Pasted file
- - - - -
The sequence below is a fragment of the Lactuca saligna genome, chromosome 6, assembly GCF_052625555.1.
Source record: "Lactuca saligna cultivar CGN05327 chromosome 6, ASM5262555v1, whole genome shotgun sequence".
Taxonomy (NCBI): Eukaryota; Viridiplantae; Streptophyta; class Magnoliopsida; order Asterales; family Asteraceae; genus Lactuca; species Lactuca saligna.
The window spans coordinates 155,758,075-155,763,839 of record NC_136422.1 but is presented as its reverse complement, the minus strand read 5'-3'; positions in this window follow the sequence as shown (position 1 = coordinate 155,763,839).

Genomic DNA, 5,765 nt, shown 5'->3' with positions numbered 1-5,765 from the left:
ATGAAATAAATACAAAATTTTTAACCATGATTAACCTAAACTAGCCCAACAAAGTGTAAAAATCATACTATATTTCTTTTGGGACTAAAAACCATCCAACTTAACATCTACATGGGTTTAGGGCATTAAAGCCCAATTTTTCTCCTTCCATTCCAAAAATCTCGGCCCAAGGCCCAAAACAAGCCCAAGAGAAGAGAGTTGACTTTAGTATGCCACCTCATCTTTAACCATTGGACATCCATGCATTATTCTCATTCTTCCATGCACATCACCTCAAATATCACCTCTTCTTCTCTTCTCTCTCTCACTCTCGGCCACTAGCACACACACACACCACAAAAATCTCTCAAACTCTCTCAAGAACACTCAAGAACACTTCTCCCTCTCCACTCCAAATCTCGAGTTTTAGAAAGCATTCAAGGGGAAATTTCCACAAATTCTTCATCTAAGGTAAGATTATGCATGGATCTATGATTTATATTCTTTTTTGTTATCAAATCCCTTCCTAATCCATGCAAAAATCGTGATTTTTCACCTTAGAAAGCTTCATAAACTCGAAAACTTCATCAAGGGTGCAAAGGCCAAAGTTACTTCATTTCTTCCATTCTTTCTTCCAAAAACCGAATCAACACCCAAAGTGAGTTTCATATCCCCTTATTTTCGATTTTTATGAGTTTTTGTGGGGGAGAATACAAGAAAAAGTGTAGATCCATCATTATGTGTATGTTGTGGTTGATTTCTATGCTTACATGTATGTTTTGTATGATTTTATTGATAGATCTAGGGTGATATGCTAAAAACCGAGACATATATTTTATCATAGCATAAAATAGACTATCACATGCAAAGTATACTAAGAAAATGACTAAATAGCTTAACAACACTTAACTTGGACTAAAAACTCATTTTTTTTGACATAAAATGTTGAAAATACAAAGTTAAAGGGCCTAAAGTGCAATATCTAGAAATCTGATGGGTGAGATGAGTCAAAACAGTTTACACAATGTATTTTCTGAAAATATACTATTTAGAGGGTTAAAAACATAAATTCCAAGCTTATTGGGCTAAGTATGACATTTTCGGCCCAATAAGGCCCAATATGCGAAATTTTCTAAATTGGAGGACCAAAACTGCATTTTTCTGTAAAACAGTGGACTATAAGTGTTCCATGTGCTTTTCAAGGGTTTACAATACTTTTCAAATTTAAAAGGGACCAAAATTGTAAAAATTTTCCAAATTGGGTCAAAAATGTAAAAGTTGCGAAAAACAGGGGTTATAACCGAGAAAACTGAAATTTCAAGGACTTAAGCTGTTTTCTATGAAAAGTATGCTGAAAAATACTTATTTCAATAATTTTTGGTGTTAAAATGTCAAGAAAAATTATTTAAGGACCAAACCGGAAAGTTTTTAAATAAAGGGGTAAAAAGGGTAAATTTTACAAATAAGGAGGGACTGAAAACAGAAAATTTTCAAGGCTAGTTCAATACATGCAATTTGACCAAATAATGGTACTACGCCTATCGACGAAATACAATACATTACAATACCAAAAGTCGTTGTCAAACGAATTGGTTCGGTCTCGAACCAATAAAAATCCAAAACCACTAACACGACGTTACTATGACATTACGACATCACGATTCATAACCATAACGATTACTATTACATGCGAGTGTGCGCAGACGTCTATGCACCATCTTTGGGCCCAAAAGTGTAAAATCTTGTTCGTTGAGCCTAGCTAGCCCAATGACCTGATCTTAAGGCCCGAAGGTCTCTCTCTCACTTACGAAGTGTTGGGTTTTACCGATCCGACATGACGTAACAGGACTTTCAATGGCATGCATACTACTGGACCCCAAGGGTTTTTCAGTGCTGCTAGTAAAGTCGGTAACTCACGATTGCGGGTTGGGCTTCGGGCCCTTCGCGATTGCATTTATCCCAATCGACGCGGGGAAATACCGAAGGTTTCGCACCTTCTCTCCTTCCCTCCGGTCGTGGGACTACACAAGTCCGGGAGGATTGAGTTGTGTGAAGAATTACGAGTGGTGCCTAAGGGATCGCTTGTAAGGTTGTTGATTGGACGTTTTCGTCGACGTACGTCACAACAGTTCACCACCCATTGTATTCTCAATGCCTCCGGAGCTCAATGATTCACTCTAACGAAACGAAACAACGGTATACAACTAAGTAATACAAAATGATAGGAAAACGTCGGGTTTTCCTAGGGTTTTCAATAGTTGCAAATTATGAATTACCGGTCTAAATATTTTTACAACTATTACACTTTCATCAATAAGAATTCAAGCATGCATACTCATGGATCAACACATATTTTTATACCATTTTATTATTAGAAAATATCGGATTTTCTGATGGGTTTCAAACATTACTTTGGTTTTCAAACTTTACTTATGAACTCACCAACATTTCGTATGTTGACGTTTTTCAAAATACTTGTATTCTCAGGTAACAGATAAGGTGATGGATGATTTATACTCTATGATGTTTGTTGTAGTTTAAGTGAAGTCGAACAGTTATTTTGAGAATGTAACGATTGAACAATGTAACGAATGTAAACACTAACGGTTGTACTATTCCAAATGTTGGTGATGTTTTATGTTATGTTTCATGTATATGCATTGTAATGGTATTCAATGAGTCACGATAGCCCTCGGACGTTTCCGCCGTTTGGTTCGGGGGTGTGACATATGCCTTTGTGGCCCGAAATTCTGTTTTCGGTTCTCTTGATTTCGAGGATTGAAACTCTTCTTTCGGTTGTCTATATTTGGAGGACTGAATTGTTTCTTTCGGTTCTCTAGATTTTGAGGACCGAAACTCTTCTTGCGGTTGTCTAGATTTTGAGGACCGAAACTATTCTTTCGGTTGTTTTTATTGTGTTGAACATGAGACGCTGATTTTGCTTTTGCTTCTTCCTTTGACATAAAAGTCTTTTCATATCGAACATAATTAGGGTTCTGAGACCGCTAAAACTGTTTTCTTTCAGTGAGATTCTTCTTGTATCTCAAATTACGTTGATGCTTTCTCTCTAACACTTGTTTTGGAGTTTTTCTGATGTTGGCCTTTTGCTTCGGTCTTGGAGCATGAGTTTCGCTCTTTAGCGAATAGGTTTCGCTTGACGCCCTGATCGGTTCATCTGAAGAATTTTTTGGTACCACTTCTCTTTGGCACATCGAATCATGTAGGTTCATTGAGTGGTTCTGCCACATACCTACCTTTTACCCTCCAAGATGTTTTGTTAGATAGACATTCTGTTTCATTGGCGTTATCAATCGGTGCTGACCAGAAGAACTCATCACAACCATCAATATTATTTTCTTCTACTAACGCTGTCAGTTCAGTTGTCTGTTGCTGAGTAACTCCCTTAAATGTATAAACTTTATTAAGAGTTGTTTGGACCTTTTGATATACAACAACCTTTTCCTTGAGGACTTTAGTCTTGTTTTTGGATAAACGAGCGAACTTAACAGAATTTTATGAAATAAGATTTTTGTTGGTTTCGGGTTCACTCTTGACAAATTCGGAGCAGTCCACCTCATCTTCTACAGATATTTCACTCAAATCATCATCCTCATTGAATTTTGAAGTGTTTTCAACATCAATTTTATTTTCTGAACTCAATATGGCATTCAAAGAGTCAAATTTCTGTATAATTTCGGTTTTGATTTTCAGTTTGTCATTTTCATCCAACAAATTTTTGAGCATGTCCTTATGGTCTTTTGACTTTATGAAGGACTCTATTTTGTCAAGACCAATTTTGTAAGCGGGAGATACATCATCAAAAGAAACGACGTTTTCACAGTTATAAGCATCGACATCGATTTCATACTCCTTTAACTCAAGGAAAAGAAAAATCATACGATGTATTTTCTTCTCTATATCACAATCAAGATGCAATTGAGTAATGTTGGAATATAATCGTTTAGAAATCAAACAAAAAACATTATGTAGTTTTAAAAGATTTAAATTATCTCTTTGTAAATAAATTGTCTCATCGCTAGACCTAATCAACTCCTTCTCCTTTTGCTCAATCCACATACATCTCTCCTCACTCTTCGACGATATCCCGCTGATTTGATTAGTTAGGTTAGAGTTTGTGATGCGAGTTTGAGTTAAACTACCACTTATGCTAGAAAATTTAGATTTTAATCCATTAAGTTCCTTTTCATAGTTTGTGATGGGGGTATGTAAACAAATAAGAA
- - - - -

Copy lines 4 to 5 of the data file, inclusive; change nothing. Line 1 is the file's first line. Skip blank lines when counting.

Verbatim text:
The window spans coordinates 155,758,075-155,763,839 of record NC_136422.1 but is presented as its reverse complement, the minus strand read 5'-3'; positions in this window follow the sequence as shown (position 1 = coordinate 155,763,839).

Genomic DNA, 5,765 nt, shown 5'->3' with positions numbered 1-5,765 from the left: